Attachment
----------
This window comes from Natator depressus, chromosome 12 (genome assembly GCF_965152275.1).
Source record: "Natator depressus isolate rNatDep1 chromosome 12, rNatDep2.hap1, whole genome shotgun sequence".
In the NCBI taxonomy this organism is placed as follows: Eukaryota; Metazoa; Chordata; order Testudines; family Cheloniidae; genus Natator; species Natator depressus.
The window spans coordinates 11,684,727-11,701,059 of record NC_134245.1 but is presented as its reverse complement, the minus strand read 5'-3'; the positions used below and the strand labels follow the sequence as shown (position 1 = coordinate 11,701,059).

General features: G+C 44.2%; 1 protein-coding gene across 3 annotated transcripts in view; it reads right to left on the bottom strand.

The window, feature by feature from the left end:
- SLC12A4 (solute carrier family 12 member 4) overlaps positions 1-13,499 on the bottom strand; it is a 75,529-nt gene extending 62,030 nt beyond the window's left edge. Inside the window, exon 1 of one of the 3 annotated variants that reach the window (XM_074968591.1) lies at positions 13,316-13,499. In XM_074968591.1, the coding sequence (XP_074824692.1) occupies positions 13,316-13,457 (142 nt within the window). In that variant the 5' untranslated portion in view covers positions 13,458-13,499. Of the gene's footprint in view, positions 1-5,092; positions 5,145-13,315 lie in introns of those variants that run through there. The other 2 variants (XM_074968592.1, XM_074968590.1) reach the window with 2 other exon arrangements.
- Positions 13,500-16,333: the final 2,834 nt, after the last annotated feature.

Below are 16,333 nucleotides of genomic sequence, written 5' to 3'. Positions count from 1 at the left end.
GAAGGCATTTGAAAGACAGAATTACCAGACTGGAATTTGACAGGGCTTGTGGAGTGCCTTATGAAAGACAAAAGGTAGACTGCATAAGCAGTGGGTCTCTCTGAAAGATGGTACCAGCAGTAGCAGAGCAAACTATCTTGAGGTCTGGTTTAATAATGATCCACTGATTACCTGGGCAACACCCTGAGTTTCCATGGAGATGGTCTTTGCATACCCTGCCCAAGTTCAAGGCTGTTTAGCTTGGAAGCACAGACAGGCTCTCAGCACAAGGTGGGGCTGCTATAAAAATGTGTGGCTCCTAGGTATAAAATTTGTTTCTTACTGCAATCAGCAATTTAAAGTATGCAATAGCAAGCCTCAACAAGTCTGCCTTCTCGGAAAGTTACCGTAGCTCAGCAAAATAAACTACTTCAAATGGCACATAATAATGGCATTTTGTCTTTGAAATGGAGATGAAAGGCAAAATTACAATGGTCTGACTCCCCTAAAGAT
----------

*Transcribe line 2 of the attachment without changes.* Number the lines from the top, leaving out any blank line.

Source record: "Natator depressus isolate rNatDep1 chromosome 12, rNatDep2.hap1, whole genome shotgun sequence".